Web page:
Covid vaccine: UK booster shots smack of selfishness, but failure to act could lead to increased winter infections – Professor Eleanor Riley



Do we need them? If so, who needs it and why? And, is it morally defensible to give a third vaccination in the UK, where the epidemic finally appears to be under control, while billions of people around the world are still awaiting their first dose?

The booster vaccination offers a number of advantages. It triggers a new wave of antibodies and T cells to provide protection in the short and medium term. The boosters also expand the pool of memory cells to promote very long-term immunity. They can also improve the quality of the response, by boosting the concentrations of the most effective antibodies.

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Finally, if the vaccine is modified appropriately, the boosters can provide protection against new emerging strains of the virus.

So if boosters are so great, why do we actually get them so rarely?

Those of us who have cats or dogs are well aware of the requirement for annual revaccinations before we can send our furry friends to the kennel or cattery when we go on vacation.

Part of the short-term boost in immunity is for our pets’ own protection, but it’s just as much about preventing outbreaks of commercially ruining diseases in kennels. However, in humans, the only annual vaccine routinely administered is the seasonal influenza vaccine, which is offered to children, the elderly and those at risk of becoming seriously ill.

Strictly speaking, it is not a booster; although immunity to certain invariable fragments of the virus is enhanced, protection relies on the induction of entirely new immune responses against new viruses.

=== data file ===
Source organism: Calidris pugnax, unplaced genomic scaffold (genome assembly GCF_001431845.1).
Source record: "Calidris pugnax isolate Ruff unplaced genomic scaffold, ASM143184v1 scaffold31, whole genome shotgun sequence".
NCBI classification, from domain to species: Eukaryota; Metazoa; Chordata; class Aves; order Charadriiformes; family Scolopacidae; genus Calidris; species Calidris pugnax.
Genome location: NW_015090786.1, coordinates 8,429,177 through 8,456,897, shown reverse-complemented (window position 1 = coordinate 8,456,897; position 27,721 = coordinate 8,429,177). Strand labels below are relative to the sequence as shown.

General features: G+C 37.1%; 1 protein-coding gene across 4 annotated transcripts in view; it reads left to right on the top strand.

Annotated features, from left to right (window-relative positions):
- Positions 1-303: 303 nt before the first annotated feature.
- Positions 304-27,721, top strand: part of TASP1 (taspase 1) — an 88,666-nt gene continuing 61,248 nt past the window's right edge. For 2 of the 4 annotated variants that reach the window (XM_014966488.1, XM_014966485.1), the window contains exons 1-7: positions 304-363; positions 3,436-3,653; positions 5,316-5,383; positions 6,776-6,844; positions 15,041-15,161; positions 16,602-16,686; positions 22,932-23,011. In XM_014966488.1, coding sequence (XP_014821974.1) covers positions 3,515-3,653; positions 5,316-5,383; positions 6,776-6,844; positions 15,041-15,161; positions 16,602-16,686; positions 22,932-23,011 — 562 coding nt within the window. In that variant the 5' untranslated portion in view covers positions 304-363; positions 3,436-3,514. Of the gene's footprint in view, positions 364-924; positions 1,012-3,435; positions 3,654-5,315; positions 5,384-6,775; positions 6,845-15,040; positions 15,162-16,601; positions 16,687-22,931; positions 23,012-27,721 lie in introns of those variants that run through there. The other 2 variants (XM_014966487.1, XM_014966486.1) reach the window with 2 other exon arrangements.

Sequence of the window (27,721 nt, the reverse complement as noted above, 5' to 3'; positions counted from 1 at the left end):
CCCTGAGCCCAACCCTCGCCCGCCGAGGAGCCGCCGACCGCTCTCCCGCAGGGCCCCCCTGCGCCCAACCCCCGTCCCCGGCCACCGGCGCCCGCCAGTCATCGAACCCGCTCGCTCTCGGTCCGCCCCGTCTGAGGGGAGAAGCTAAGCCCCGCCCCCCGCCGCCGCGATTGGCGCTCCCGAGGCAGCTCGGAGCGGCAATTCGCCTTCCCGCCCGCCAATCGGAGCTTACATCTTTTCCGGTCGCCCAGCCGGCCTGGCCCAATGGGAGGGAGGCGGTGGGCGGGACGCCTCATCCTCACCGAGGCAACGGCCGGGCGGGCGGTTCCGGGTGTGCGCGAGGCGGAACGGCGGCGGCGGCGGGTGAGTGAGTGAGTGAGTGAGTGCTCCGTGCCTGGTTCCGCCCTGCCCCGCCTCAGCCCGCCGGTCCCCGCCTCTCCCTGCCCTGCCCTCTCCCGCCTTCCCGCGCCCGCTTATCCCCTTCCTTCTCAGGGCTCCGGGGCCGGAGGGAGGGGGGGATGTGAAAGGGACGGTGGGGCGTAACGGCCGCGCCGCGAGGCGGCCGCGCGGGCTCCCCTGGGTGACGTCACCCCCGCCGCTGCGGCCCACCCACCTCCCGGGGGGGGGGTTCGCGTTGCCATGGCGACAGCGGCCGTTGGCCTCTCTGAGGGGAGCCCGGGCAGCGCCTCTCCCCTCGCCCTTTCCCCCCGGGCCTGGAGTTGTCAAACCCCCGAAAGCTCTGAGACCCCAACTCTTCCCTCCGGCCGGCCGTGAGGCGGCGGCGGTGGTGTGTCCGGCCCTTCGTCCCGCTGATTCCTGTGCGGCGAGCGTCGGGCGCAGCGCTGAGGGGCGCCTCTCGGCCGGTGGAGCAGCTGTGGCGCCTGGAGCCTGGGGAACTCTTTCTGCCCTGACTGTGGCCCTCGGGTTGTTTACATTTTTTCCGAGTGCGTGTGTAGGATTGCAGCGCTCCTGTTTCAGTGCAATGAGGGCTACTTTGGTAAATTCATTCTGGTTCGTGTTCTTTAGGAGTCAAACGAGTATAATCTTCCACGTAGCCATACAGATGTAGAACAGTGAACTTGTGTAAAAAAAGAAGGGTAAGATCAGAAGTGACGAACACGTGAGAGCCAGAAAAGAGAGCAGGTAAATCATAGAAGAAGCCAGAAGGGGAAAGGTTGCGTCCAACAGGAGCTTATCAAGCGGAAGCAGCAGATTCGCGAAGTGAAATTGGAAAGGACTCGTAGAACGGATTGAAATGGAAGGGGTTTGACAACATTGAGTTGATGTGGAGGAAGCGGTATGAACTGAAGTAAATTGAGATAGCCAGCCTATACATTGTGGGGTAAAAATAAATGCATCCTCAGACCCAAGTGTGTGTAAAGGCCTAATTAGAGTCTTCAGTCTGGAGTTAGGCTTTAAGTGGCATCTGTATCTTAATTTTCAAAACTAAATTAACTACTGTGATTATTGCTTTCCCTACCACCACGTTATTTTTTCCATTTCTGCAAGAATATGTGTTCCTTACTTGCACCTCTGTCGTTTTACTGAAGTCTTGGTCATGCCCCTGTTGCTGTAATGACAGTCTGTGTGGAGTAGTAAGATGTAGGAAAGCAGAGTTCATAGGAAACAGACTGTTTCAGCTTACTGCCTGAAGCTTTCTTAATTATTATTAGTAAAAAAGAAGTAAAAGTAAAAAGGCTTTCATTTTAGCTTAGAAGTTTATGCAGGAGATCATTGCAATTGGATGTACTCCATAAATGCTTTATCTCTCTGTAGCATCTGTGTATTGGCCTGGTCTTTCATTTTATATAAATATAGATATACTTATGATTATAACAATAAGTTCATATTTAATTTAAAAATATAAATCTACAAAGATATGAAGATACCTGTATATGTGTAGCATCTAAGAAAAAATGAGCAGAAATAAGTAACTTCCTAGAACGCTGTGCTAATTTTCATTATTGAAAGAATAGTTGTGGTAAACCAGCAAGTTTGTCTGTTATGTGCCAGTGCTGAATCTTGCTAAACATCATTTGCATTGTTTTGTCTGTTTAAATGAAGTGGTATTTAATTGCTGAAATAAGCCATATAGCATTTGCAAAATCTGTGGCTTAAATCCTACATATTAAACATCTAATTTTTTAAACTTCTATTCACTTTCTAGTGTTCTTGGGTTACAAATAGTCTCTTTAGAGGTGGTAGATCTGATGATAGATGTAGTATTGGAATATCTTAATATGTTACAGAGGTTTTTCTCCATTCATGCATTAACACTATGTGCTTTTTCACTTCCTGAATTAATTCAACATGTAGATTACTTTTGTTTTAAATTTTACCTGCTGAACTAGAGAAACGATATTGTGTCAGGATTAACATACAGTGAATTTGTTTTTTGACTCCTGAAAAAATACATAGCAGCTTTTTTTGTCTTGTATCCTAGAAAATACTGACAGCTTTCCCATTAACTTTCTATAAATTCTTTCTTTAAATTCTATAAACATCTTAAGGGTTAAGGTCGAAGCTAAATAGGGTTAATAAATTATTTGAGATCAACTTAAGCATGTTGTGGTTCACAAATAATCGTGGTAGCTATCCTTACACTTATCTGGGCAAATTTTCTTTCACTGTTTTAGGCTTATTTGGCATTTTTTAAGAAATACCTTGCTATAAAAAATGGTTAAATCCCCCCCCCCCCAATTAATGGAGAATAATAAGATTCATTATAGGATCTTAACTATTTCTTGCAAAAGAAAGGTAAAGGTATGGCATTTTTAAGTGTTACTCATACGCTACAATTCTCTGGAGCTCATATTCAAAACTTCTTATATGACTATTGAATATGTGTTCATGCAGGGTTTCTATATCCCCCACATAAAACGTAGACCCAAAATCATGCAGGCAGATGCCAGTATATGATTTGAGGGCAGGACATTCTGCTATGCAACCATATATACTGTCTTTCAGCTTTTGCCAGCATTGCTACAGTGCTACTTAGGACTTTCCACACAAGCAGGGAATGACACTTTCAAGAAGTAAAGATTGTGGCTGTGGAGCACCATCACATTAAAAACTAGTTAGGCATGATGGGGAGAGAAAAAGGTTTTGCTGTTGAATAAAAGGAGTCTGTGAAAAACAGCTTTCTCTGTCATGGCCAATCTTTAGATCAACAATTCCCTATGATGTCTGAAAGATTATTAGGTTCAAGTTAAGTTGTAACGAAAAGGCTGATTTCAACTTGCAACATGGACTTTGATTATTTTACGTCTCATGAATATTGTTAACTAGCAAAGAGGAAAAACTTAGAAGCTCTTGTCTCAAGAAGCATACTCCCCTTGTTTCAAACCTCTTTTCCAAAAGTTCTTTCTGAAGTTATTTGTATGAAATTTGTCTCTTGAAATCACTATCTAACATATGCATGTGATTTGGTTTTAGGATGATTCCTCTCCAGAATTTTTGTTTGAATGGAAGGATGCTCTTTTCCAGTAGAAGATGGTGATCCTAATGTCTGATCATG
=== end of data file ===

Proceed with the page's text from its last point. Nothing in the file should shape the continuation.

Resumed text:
Falkirk fan Collin Reid, 46, from Grangemouth, receives his second Covid vaccine from nurse Heather Dowell in the pop-up tunnel at Falkirk Stadium (Photo: Michael Gillen)

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We are probably more familiar with tetanus boosters: any deep or contaminated wound carries the threat of a tetanus vaccine and in some countries pregnant women are boosted so that enough antibodies cross the placenta to their unborn child to prevent tetanus associated with the umbilicus. cord infections.

Tetanus antibodies are not naturally supplemented as we rarely encounter the potent tetanus neurotoxin in our daily lives, but protection relies on the immediate neutralization of the toxin by high concentrations of the antibody infiltrating deep into damaged tissue.

Nevertheless, for most diseases, vaccination in childhood or adolescence induces a very long lasting immunity which is either sufficient on its own to protect us for life, or periodically reinforced by fleeting encounters with infectious organisms.

It is too early to say if Covid-19 is an exception to this rule. There are good arguments to adapt the current range of vaccines to reflect globally dominant viral variants and it may be prudent to use them for repeat vaccination of particularly vulnerable people.

But, so far, there is no convincing evidence that the boosters are needed simply to maintain protection in the rest of the population.

Prioritizing booster shots for healthy Britons is selfishness as only around 1% of people in low-income countries have received even a single dose and demand for vaccines exceeds always the offer.

On the other hand, by the time the need for reminders becomes evident, we could be in the throes of a winter infection wave and it may be too late to act.

To boost or not to boost is a very finely balanced appeal. Decisions are not easier.

Eleanor Riley is Professor of Infectious Disease Immunology at the University of Edinburgh

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